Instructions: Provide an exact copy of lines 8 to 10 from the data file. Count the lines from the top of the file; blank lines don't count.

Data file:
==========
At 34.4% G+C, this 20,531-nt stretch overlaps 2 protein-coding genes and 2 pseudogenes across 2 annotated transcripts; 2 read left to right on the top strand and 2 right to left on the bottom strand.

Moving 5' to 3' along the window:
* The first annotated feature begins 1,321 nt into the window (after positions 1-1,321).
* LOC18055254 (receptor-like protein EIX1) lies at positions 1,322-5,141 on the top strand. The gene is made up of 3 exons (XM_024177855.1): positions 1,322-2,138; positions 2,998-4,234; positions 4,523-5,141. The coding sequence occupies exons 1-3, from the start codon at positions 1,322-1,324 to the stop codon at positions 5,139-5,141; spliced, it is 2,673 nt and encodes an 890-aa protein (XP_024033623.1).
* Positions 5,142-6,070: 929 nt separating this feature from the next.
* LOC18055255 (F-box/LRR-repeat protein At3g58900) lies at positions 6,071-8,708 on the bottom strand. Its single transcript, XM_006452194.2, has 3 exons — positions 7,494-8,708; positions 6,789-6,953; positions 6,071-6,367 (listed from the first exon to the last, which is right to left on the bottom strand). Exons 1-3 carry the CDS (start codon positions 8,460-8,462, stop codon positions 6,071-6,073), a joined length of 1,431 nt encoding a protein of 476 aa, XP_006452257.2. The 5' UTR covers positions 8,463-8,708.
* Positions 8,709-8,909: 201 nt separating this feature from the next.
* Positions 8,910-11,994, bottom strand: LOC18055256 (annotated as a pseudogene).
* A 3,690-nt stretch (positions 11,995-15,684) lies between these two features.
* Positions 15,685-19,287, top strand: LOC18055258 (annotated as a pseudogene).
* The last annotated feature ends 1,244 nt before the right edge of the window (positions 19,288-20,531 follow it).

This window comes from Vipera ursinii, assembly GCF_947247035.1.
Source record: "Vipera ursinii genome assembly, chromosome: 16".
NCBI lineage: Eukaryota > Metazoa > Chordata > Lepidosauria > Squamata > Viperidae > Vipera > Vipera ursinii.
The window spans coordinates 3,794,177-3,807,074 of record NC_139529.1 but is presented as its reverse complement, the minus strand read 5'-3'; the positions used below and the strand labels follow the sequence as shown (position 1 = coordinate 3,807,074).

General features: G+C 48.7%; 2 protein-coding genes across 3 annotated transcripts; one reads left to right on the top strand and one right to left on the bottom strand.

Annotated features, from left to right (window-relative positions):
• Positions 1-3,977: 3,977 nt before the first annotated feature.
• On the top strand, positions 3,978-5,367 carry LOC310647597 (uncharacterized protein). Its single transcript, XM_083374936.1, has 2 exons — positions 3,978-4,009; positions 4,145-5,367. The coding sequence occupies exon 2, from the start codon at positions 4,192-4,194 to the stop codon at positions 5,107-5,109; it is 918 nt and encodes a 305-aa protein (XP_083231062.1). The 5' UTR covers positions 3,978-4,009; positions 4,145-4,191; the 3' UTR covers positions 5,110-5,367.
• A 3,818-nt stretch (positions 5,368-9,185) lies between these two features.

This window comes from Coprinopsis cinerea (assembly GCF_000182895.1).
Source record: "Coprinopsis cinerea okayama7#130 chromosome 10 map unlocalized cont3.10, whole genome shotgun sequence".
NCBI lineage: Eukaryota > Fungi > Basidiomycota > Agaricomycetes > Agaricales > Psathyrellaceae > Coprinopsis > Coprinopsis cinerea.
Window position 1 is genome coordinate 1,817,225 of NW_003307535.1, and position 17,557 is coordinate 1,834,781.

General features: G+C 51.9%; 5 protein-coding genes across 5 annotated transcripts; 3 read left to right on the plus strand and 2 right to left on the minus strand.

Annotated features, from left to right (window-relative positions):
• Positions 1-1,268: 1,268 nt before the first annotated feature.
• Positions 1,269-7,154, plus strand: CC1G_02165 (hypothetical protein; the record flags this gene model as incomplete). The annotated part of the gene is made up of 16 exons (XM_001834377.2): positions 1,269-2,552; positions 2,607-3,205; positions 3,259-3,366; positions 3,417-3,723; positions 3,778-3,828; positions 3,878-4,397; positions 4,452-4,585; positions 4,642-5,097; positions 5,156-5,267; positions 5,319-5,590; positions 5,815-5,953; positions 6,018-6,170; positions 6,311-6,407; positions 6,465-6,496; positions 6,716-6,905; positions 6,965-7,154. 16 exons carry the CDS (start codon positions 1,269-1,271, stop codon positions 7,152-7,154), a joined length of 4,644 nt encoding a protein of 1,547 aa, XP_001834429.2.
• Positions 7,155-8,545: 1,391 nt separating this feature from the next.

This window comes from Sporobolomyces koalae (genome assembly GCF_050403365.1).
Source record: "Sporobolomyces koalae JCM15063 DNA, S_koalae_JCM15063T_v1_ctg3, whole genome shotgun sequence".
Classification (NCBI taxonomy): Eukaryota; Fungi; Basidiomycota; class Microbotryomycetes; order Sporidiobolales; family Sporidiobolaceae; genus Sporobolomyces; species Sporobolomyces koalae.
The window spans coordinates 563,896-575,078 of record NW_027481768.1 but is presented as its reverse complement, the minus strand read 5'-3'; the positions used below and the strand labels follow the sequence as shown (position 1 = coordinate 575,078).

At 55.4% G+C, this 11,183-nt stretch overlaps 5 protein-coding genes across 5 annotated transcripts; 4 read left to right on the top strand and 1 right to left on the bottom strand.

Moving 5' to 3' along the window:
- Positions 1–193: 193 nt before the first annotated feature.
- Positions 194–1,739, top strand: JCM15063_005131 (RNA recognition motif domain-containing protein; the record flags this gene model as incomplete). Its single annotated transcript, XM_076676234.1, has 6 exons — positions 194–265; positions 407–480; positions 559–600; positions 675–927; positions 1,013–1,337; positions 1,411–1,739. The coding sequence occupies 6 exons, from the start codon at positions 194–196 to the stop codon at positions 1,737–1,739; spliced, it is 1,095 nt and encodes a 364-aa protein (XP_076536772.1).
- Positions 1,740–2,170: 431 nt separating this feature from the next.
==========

* Positions 8,910-11,994, bottom strand: LOC18055256 (annotated as a pseudogene).
* A 3,690-nt stretch (positions 11,995-15,684) lies between these two features.
* Positions 15,685-19,287, top strand: LOC18055258 (annotated as a pseudogene).